July 2023
Alan Dean Foster

Name of a Name

How do you come up with the names for your characters?” That’s a simple question whose answer is often more complex than people think. The key to inventing names is the same as the key to everything one writes: maintaining the internal logic. This applies to made-up names as much as it does to plot, atmosphere, action, and everything else in a story.

For example: if your characters are all from the same geographical background, it can be confusing for the reader if they are named Philippe, Marcel, Angelique, and Xin Hua. If a writer is going to do that, then it behooves them to explain how someone named Xin Hua ended up in the company of three Frenchies. Of course, if the story is set in the US, then any and all ethnic and geographical namings are legitimate. But the writer would still benefit from explaining the disparity.

If the story is set in New York, then there’s no problem naming the characters Philippe, Douglas, M’baku, and Rostenkowski. See the power of names? Without knowing anything about the story, doesn’t that lineup immediately sound more interesting than Mark, Ed, John, and Nick?

Science-fictional and fantasy namings are no different, but offer greater opportunities to be inventive — as long as you maintain the internal logic. My best-known character is a young man named Flinx. Seems entirely made up, except it’s not. His real name is Philip Lynx, but the contraction, Flinx, is much more interesting and memorable. Further, in his fictional universe, “lynx” is a disparaging colloquial term for a middle- to upper-class prostitute. So simply through his name, we learn several things about the character.

A Thranx by any other name would smell as bad.

Alien names offer even more opportunities for innovation. In the same universe as Flinx there exists a race of intelligent insectoids called the Thranx. It would be a simple matter to throw weird combinations of letters around and call them Thranx names. But why waste the opportunity? Why not make something of alien nomenclature? Good writers never waste such opportunities.

Every Thranx name is composed of four syllables. Take Truzenzuzex. “Tru” is the character’s personal name, “Zen” the family name, “Zu” the clan name, and “Zex” the name of the hive from which he comes. Sylzenzuzex, therefore, would immediately be recognized as a relative. Whereas Partenroset would not even qualify as a distant relative.

Take another species. If one is called “T’parl,” then it would make sense (and maintain the internal logic) to call a couple of other members of the same race names like “S’baln” or “A’qulm”. Notice that in addition to the names having a first letter followed by an apostrophe, each capital letter is followed by four letters only. So “C’wento” doesn’t work. Unless you find a way to justify it and maintain logic.

The names of another species, the reptilian Aann, instantly signify status. A proper name will be followed by a number of capital letters. The fewer the letters, the higher the status and the more important the individual.

All of this is fun to play with, but it isn’t anything new. As a philologist, Tolkien understood that orcs and elves, Uruk-hai and humans had to have names that were individualistic, yet consistent with their kind. The same is true of any good fantasy, science fiction, or contemporary fiction.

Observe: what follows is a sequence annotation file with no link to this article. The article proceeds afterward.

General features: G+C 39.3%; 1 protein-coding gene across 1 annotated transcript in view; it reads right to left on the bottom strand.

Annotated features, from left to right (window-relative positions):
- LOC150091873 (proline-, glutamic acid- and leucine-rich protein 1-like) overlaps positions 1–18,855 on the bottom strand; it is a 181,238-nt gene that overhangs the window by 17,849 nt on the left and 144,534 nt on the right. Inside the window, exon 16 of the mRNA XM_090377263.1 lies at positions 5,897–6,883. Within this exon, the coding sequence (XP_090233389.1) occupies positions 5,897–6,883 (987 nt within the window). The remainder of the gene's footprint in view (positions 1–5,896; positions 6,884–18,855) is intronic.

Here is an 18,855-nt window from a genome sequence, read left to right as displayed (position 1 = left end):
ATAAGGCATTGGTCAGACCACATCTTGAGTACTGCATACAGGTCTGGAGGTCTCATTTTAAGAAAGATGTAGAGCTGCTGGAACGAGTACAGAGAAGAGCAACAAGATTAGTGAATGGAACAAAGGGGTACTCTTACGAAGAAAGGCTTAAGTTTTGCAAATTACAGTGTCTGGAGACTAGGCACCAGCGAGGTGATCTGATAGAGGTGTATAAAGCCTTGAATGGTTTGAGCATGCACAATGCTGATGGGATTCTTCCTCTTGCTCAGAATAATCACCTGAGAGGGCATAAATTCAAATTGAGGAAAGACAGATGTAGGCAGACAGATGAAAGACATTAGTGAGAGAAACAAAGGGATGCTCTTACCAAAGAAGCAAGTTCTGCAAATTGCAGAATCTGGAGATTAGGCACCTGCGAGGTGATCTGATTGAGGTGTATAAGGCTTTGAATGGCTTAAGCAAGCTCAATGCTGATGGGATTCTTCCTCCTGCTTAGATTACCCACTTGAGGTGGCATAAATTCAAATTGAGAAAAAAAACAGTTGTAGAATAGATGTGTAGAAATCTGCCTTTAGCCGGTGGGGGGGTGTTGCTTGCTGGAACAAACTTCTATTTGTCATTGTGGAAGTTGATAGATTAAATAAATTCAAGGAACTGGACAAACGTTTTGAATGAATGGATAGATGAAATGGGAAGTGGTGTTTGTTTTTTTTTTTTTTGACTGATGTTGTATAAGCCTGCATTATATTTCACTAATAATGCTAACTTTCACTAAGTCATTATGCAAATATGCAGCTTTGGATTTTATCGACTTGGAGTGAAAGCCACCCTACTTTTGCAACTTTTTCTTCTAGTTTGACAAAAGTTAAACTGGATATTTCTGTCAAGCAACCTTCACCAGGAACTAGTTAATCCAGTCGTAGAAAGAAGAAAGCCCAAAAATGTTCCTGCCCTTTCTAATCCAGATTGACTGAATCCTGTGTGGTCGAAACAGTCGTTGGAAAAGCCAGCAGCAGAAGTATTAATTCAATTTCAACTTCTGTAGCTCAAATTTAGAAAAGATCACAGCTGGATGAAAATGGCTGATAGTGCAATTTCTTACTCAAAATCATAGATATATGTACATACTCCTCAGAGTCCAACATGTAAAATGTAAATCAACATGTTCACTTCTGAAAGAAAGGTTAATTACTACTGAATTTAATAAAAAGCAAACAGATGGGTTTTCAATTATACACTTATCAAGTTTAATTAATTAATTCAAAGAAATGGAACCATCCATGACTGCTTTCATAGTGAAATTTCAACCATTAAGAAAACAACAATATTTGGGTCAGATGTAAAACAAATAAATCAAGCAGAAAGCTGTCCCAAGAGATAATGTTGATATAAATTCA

When I was reading science fiction as a youngster, it never occurred to me that most if not all the names of the characters sounded like they came from Topeka. Then I found the work of Poul Anderson. Poul’s humans came from every possible ethnic background, one of my favorite characters of his being Nicholas van Rijn. I had to look up where “van Rijn” came from. It greatly broadened my understanding of character, and when I started writing I did the same as Poul. The diversity of names carried over to those assigned to aliens. For more examples, note the names in Dune.

Having trouble coming up with names? Here’s a quick trick I discovered when I was having the same problem (with humans; alien names were easier for me). Assuming you want more diversity in your character names than, say, Bob Edwards and Elaine Smith.

Find a map of anywhere. One with good detail. Let’s use Iowa. Find the names of two small towns or features. Combine them. Lo and behold, you have names like Creston Lennox, Alison Rockwell, Peterson Quimby, and so on. Free, easy, and sounds natural.

Setting a story in Morocco? How about Beni Tagmout, Oulad Tamanar, and Jbel Tamanud. “Jbel” means ‘mountain,’ so you can apply that to a big guy and ….

See how much fun that is? Just be sure to maintain internal consistency, be your characters human, alien or fantasy-derived.

Occasionally you come across names of real people that as a writer you’d desperately like to use, but because they are just that, real, you have to avoid them. When I was in high school there was a top basketball player named Appleyes Ford. Loved the name; can’t use it. Life is full of such examples. I think my favorite appeared when I was watching BBC news this morning. The anchor was talking to an attractive correspondent who was with a refugee agency or the diplomatic service or some such about the situation in Sudan. As is common with TV reports, the name of the non-anchor was displayed at the bottom of the screen. Because of that I couldn’t quite take the correspondent seriously. I keep seeing her with sword and shield instead of laptop and phone. Her name?

Opheera McDoom.

I am not making this one up (which is okay, because I make up plenty of others).

Prescott resident Alan Dean Foster is the author of 130 books. Follow him at AlanDeanFoster. com.